‘The Strain’ Featurette: Through The Looking Glass

Published 3 months ago by

FX has released enough trailers for Guillermo del Toro’s upcoming vampire saga The Strain to sate anyone’s interest in the show until its July premiere; some are fun sized teasers, others more lengthy, while others still come in extra-large presentations. All the better to acquaint audiences with the creepy, icky, shadowy world of biological parasitism that del Toro, Chuck Hogan, and Carlton Cuse have concocted on the small screen; and of course, to introduce their stellar cast as well.

But FX is keeping the flow of promo content steady with a new featurette that goes behind the scenes to explore the production process, delve a bit into the story, and – what else? – sing the praises of del Toro’s depth of artistic vision. Del Toro is an incredible world builder, Cuse tells us, and even a cursory look at the Pacific Rim director’s body of work affirms the claim: del Toro has an imagination that shows in every aspect of his films’ visual designs, from the troll market of Hellboy II to the titular mythic creature of Pan’s Labyrinth.

Viewers can expect to see the same attention to detail in The Strain, which should give the series a distinct texture among today’s glut of great television. If you’ve been keeping up with the clips, then you’ve already seen those artistic flourishes in action and recognize just how much they make del Toro’s work stand out. We get an eyeful of them in the featurette, too, and with a full season order on the table, it’s guaranteed that we’re in store for far more of them once the story commences.

The Strain Stoll The Strain Featurette: Through The Looking Glass

For those unfamiliar with The Strain, it’s all about a vampire apocalypse, Outbreak with creatures of the night. When a plane lands at JFK Airport, windows shuttered, communications cut, and with two hundred dead passengers (plus four survivors) on board, a CDC team investigates to make sense of the massacre and eventually discovers that the root cause is an ancient, bloodsucking evil. These aren’t your Twilight style vamps, though; del Toro, adapting the novel he wrote with Hogan, envisions vampirism as a kind of viral mutation rather than romanticizing the legendary monsters as so many narratives do.

We get into a little bit more of that here, though del Toro, in truth, has flirted with this concept before in Blade II. The Strain lets him exercise his idea on a much greater scale, though, and judging by the featurette, it looks like he’s really gone all-in on the twist to folklore, making the conceit entirely his own.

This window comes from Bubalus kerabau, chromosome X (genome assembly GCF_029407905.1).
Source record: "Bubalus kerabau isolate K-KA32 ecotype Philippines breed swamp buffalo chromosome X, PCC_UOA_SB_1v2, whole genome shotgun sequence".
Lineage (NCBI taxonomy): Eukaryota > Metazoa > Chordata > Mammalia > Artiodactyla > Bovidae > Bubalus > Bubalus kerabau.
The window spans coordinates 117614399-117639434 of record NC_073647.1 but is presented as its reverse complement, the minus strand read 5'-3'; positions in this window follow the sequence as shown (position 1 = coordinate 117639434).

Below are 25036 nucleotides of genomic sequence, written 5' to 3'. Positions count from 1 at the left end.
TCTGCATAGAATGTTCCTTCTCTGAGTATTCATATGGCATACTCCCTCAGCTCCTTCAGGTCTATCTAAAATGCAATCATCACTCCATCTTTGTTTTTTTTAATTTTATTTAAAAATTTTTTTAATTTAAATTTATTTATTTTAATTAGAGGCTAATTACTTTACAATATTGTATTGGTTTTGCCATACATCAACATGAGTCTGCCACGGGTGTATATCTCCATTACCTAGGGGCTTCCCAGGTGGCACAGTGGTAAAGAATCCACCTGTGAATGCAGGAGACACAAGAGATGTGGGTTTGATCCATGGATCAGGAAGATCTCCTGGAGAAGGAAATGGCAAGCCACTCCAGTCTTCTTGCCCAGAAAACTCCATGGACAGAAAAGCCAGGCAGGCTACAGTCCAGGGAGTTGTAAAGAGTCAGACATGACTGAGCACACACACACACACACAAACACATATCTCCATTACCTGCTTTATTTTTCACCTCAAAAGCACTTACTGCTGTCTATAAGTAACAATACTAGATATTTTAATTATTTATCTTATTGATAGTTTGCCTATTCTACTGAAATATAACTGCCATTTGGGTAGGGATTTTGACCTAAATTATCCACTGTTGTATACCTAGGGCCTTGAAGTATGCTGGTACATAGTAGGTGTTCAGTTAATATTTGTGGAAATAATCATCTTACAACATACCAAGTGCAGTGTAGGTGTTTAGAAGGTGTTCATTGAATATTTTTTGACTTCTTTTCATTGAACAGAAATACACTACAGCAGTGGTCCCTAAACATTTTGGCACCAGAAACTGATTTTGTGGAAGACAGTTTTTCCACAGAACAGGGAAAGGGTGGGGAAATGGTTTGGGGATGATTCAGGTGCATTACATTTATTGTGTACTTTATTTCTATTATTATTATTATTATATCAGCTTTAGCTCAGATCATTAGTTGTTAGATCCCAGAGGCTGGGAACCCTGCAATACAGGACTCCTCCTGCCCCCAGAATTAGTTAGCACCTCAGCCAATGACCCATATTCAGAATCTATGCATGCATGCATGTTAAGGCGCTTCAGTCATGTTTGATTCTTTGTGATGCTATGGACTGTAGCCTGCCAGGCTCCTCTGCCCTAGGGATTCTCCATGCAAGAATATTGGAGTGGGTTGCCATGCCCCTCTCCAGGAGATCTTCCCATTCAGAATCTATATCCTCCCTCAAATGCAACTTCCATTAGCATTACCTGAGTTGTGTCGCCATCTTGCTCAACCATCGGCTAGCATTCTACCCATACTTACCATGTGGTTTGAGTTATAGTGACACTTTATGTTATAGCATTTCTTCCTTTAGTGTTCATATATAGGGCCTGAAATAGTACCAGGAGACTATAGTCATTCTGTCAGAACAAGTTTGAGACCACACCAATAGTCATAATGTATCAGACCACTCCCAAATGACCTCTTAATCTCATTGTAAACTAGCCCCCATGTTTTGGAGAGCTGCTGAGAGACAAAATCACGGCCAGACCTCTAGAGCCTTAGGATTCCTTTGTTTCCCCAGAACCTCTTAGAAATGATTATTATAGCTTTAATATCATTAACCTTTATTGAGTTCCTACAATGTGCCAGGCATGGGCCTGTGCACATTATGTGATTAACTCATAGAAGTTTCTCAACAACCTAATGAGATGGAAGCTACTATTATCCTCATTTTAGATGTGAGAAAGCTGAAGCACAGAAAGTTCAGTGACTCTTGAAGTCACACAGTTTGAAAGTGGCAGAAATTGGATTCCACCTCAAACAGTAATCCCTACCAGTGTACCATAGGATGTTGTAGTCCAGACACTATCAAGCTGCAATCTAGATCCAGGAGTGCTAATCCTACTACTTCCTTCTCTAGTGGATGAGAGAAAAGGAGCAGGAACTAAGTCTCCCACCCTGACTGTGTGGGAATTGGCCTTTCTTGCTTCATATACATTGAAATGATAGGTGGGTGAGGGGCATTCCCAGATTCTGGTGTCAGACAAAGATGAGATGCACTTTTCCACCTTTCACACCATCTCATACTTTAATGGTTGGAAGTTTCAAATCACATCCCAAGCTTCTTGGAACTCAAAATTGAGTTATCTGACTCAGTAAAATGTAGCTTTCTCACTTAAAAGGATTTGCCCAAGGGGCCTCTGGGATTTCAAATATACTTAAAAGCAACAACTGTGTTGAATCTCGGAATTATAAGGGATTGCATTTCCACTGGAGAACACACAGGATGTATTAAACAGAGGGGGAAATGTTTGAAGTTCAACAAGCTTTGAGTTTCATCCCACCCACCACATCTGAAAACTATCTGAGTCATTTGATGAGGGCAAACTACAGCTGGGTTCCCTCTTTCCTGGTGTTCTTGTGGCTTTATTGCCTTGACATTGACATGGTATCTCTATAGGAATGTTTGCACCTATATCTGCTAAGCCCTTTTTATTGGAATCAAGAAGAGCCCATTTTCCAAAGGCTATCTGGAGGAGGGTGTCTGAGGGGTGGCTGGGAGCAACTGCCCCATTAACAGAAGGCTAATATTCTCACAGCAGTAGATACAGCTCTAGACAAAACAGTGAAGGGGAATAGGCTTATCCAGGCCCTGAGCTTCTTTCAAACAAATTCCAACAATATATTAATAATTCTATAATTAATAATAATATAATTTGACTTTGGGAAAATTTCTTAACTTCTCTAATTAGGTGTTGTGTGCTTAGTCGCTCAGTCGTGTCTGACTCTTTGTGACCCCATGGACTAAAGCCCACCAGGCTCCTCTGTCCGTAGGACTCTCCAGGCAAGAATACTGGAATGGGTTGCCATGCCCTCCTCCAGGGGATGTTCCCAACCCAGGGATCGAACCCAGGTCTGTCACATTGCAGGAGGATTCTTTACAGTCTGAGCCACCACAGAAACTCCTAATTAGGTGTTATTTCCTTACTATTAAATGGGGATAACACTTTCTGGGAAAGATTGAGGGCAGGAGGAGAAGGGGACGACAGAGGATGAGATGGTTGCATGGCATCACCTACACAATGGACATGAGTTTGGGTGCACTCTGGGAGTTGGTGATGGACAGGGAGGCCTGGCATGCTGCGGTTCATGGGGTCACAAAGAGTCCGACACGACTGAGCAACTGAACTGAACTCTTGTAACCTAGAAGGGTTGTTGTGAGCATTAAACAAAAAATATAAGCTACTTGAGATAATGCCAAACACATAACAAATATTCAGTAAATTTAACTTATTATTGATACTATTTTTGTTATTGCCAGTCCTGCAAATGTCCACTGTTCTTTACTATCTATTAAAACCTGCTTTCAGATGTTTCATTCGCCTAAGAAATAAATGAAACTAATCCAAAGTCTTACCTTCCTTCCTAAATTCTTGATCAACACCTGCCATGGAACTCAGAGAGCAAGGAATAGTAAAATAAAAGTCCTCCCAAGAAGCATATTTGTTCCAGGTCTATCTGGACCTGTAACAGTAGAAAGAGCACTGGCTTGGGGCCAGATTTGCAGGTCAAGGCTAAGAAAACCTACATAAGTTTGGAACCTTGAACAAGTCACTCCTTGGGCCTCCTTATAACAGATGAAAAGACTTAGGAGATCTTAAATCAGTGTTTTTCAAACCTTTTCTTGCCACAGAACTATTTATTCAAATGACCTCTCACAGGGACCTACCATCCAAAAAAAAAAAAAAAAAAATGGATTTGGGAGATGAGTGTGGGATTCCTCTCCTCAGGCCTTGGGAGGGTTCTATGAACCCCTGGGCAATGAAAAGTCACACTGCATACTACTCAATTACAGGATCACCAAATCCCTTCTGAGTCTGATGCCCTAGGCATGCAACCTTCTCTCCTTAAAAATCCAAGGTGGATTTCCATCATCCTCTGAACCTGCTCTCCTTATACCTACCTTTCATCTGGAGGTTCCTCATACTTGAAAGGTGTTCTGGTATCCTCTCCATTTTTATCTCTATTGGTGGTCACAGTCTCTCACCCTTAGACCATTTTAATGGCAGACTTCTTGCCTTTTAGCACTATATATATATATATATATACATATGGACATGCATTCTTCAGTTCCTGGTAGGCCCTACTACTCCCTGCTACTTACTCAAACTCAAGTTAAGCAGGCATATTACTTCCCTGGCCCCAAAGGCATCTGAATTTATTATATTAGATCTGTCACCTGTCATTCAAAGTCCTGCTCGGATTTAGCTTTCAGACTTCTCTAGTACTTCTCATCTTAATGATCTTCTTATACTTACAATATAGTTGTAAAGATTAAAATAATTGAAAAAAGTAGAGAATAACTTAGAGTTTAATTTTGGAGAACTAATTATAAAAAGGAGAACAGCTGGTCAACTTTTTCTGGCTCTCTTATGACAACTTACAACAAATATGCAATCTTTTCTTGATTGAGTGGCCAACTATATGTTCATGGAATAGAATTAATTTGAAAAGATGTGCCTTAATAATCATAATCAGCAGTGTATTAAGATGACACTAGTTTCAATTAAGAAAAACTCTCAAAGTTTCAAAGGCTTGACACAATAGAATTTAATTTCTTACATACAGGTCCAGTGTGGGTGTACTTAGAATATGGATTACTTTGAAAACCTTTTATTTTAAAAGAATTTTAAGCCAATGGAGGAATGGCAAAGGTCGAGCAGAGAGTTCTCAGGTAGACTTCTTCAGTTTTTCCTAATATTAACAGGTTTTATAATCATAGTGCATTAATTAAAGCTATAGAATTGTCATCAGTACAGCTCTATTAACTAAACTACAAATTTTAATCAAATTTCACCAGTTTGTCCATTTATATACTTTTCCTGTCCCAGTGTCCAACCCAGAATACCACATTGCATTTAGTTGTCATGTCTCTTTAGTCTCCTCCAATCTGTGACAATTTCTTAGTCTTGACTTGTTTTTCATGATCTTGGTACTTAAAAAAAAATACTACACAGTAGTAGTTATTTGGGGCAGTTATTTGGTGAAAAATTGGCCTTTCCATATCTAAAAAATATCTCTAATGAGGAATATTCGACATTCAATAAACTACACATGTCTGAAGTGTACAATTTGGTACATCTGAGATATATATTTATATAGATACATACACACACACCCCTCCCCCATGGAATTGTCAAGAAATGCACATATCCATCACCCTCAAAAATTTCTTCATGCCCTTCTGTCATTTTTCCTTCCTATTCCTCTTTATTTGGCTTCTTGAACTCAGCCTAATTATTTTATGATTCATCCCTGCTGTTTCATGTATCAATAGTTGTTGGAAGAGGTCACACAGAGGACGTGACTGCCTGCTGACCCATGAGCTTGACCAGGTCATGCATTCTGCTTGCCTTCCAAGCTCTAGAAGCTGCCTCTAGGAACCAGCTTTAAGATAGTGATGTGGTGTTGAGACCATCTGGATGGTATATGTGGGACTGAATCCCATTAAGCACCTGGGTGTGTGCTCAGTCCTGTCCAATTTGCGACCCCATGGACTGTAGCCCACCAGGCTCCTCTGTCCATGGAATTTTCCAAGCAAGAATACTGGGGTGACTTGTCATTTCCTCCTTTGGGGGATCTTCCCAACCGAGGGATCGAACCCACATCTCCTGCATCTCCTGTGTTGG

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The Strain premieres on FX on July 13th, 2014, at 10/9c.

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  1. del toro should do super heros on screen he will be better than whedon im sure..

  2. Can’t wait! This looks awesome! This is what vampires should be, not the romanticized twilight crap.

    • This does look good. Blame Stephenie Meyer for the romanticized bloodsucker. She wrote that series for tween and teen girls so the movies followed suit.

  3. Wow so stoked for this….book was frightening. But Andy, could you please clarify “Glut of great television?” First I would ask “where?”

  4. How is this going to be paced? In the book vampires don’t start vampiring until half way through. I don’t think people want to watch half a season of a weird medical drama before they get to their vampire show.

  5. I can see a few elements of Helix-style stuff, which itself had a few elements of John Carpenter’s The Thing-style stuff, which probably had a tiny bit of Alien-style stuff just for flavoring. However, this looks like it might be worth a watch, so I have it on my list. Hope it proves to be good.

  6. Rather then read the book, which would only allow me my imagination to interpret the words on the page. I went ahead and bought the comic book instead. So that I could compare that to what I might see on screen. And after watching a trailer for the show. I was surprised at how some of the scenes on screen appeared to be almost identical to what i saw on the pages of the comic book. Yes i know the book discribes things in detail. But it doesnt discribe how and at what angle the camera would be pointed at the actors. It almost looked like who ever directed the trailer looked at the comicbook for some inspiration on how to film a few of the scenes. Which I think is really cool. But like someone else mentioned in the comments. The story takes a while to get off the ground. And it seems like by the time things start to get going the show will be already at the end of its season. I dont know if people will stick around long enough to watch the show the way the story is written

  7. This is Del Toro returning to his roots. And I´m not talking about Blade II (where vampires were even kill by some kind of supervampires). Before he was internationally known he did an excellent movie called KRONOS. Here he deals with vampirism for the first time with a very different aproach, like a curse or an adiction, very interesting. You should try to see it, it is also the first time he worked with Ron Perlman. It is almost entirely in spanish (he did it in México)except from some parts. It´s a cult classic.

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